Noise News for Week of November 1, 1998

Two Chicago Suburbs to Get Mobile Monitors to Measure Noise from O'Hare

PUBLICATION: Chicago Daily Herald
DATE: November 7, 1998
SECTION: News; Pg. 4
BYLINE: Jon Davis
DATELINE: Chicago, Illinois
ACTIVISTS, INDIVIDUALS, AND GROUPS MENTIONED: Arlene Mulder, Arlington Heights Village president

The Chicago Daily Herald reports mobile noise monitors will soon be placed in Arlington Heights and Rolling Meadows to measure noise from O'Hare International Airport.

According to the article, the mobile monitors in Arlington Heights and Rolling will help determine the severity of current noise, and whether each community will get an additional permanent noise monitor, said Mary Rose Loney, Chicago's aviation commissioner. "Our goal is to deploy monitors in places where they'll give us the most accurate readings on noise in the general area," Loney said Friday at a meeting of the O'Hare Noise Compatibility Commission. Rolling Meadows Mayor Thomas Menzel hopes the mobile monitor can help prove the city is hit by O'Hare noise. If so, the city can gain full voting rights on the commission and a share of sound proofing funds, he said.

The article reports most of Arlington Heights and all of Rolling Meadows lie outside the noise-affected area as measured by a 1993 noise contour map. But residents and officials of both towns have long complained that noise has increased because more flights are using runways which point southeast-to-northwest. In Arlington Heights, members of the village's advisory committee on O'Hare noise contend such flights are defeating the city's "Fly Quiet" program, which tries to direct flights over non-populated areas between 10 p.m. and 7 a.m. A mobile monitor should give the village additional data to back up that claim, Arlington Heights Village President Arlene Mulder said. In Arlington Heights, the monitor will be placed near areas where residents are making the most complaints to the village's noise complaint hot line. That will likely be on the village's east side, south of Central Road, and perhaps in the vicinity of Carefree Park, Mulder said. "I've had a number of residents volunteer their property," she said.

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Chandler, Arizona, Debates Runway and Heliport Issues at Local Airport

PUBLICATION: The Arizona Republic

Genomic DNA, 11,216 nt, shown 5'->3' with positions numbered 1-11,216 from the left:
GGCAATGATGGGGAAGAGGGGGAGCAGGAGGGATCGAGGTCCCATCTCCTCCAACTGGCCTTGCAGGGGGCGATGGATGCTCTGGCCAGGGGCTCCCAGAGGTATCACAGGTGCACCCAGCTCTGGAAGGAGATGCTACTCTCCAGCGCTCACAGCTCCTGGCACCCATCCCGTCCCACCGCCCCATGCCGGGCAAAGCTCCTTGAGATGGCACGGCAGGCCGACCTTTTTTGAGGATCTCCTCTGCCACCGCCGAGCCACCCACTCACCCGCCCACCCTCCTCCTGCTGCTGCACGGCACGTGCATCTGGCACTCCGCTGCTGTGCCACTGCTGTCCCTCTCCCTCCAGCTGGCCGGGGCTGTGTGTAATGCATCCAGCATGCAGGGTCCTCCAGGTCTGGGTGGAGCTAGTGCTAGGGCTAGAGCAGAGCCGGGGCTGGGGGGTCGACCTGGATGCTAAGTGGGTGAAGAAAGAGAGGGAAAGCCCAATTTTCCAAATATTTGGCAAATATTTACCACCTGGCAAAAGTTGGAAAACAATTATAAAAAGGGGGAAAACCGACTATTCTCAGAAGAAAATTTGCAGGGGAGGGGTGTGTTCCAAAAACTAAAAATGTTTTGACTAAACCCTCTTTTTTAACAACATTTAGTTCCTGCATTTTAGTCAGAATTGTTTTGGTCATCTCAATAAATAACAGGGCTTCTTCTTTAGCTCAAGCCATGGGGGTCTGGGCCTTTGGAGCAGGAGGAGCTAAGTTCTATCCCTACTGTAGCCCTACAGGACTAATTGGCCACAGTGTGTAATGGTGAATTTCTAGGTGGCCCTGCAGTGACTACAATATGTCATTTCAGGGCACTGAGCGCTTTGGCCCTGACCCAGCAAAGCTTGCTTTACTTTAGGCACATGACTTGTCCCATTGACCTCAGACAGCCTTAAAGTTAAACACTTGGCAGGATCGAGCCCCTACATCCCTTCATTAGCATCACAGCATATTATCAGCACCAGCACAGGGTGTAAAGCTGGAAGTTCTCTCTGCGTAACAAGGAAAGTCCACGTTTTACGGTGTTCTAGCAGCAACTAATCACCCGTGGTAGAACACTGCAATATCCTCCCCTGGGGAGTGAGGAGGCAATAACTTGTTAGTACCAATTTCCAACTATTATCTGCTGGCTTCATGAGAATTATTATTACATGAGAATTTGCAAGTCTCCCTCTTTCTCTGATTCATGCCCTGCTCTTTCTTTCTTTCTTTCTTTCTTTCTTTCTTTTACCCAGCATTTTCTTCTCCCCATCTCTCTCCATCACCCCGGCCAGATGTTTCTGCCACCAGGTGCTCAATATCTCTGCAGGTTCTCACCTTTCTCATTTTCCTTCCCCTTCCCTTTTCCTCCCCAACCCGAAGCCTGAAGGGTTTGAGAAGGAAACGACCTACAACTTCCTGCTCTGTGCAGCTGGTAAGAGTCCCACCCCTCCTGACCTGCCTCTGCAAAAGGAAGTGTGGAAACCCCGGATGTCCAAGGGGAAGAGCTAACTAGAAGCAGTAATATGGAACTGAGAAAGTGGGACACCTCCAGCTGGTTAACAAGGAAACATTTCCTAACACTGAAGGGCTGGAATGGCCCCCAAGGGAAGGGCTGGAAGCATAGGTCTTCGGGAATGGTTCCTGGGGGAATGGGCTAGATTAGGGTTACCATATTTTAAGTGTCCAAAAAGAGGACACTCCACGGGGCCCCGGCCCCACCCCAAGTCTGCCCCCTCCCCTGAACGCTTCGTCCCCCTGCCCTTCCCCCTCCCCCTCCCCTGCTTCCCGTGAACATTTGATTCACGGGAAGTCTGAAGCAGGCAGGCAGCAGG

DATE: November 6, 1998
SECTION: Chandler Community; Pg. Ev1
BYLINE: Janie Magruder
DATELINE: Chandler, Arizona

The Arizona Republic reports Chandler, Arizona, officials Thursday debated the future of the city's airport, addressing such issues as the length of runways, relocating a heliport, and jurisdiction over the airport.

According to the article, at press time the City Council had not decided whether to lengthen one of two airport runways to make it safer for pilots to land in the summer. Nor had members voted to move a noisy heliport away from complaining homeowners on the airport's western edge. The council previously conducted a public hearing on the airport master plan, which included consultants' recommendations to extend a 4,850-foot runway to 6,800 feet and to relocate the heliport to the eastern side of the airport. Councilwoman Donna Wallace, the council's liaison to the Airport Commission, presented drawings that indicate the homeowners won't receive much relief from noise even if the heliport is moved. Wallace said many helicopter pilots will stop using the heliport if it is located far away from the airport terminal, as proposed. The heliport was built in 1991, after the adjacent homes were built. Noise from an increasing number of helicopters using the airport has made life unbearable for many residents of Maricopa County.

The article reports on the issue of runway length, consultants said the southern runway should be lengthened because some planes cannot land during the summer because of the heat. Some pilots bypass Chandler to land elsewhere, or are required to dump fuel or have fewer passengers before landing at Chandler, the consultants said. But opponents believe the city wants to lengthen the runway to attract larger jets, and they say Arizona law doesn't permit it. State law is "somewhat ambiguous" about the ability of elected officials to restrict the lengths and widths of airport runways, City Attorney Dennis O'Neill said. "I read the law that city councils can't put on restrictions that affect other airports, but they are the proprietors of this airport, and they make decisions on this airport, and this doesn't stop them from making a decision on how long a runway should be," O'Neill said. The city was sued by a group of airport tenants in U.S. District Court in 1990, one year after Chandler voters approved an initiative that banned jets at the airport. A compromise between the city and proponents of the jet ban resulted in the City Council limiting runway lengths to 4,850 feet. The lawsuit, which did not address state law, alleged the council's action was unconstitutional on a federal level, O'Neill said. The action was dismissed by a federal judge.

The article states council members expressed concerns at Thursday's meeting that pilots frequently don't stay within flight paths, flying wherever and however they choose. "What can the city do?" Councilman Boyd Dunn asked. "Can the city tell these users, 'We don't want you to use our airport'?" Because much of the airport has been paid for by federal funds, the federal government enforces the law, and the city can do little, other than hand out information pamphlets to pilots, a city official said.

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Airport Debate in Chandler, Arizona, Pits Residents who Want Quiet Against Supporters of Economic Development

PUBLICATION: The Arizona Republic
DATE: November 5, 1998
SECTION: Chandler Community; Pg. Ev1
BYLINE: Janie Magruder
DATELINE: Chandler, Arizona